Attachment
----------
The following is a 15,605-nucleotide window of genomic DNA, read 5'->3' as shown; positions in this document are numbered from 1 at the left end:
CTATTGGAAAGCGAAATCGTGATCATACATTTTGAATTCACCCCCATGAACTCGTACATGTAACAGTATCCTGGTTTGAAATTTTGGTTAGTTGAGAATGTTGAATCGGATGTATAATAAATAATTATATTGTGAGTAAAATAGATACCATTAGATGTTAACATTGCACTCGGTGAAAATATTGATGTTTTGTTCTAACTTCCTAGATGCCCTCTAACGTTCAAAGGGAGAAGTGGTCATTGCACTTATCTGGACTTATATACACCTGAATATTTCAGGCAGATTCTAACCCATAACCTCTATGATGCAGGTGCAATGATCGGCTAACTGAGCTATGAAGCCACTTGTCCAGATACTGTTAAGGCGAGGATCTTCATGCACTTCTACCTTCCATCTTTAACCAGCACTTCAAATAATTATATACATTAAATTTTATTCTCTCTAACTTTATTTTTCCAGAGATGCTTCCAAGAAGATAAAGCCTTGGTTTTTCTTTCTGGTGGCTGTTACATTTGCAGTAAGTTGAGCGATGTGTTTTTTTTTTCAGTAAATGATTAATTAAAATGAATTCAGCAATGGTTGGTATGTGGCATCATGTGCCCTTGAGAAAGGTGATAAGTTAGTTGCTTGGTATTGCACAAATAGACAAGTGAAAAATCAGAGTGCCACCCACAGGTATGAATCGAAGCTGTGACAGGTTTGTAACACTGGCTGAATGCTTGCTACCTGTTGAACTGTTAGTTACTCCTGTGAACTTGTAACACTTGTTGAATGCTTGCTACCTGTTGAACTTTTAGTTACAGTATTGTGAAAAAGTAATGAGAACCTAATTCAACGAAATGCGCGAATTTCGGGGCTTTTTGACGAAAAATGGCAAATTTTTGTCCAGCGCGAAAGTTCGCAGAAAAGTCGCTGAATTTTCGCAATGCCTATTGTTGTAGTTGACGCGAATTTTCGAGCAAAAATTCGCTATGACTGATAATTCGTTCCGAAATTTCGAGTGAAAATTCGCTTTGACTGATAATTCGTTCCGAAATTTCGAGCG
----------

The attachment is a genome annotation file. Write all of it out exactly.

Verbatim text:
The following is a 15,605-nucleotide window of genomic DNA, read 5'->3' as shown; positions in this document are numbered from 1 at the left end:
CTATTGGAAAGCGAAATCGTGATCATACATTTTGAATTCACCCCCATGAACTCGTACATGTAACAGTATCCTGGTTTGAAATTTTGGTTAGTTGAGAATGTTGAATCGGATGTATAATAAATAATTATATTGTGAGTAAAATAGATACCATTAGATGTTAACATTGCACTCGGTGAAAATATTGATGTTTTGTTCTAACTTCCTAGATGCCCTCTAACGTTCAAAGGGAGAAGTGGTCATTGCACTTATCTGGACTTATATACACCTGAATATTTCAGGCAGATTCTAACCCATAACCTCTATGATGCAGGTGCAATGATCGGCTAACTGAGCTATGAAGCCACTTGTCCAGATACTGTTAAGGCGAGGATCTTCATGCACTTCTACCTTCCATCTTTAACCAGCACTTCAAATAATTATATACATTAAATTTTATTCTCTCTAACTTTATTTTTCCAGAGATGCTTCCAAGAAGATAAAGCCTTGGTTTTTCTTTCTGGTGGCTGTTACATTTGCAGTAAGTTGAGCGATGTGTTTTTTTTTTCAGTAAATGATTAATTAAAATGAATTCAGCAATGGTTGGTATGTGGCATCATGTGCCCTTGAGAAAGGTGATAAGTTAGTTGCTTGGTATTGCACAAATAGACAAGTGAAAAATCAGAGTGCCACCCACAGGTATGAATCGAAGCTGTGACAGGTTTGTAACACTGGCTGAATGCTTGCTACCTGTTGAACTGTTAGTTACTCCTGTGAACTTGTAACACTTGTTGAATGCTTGCTACCTGTTGAACTTTTAGTTACAGTATTGTGAAAAAGTAATGAGAACCTAATTCAACGAAATGCGCGAATTTCGGGGCTTTTTGACGAAAAATGGCAAATTTTTGTCCAGCGCGAAAGTTCGCAGAAAAGTCGCTGAATTTTCGCAATGCCTATTGTTGTAGTTGACGCGAATTTTCGAGCAAAAATTCGCTATGACTGATAATTCGTTCCGAAATTTCGAGTGAAAATTCGCTTTGACTGATAATTCGTTCCGAAATTTCGAGCG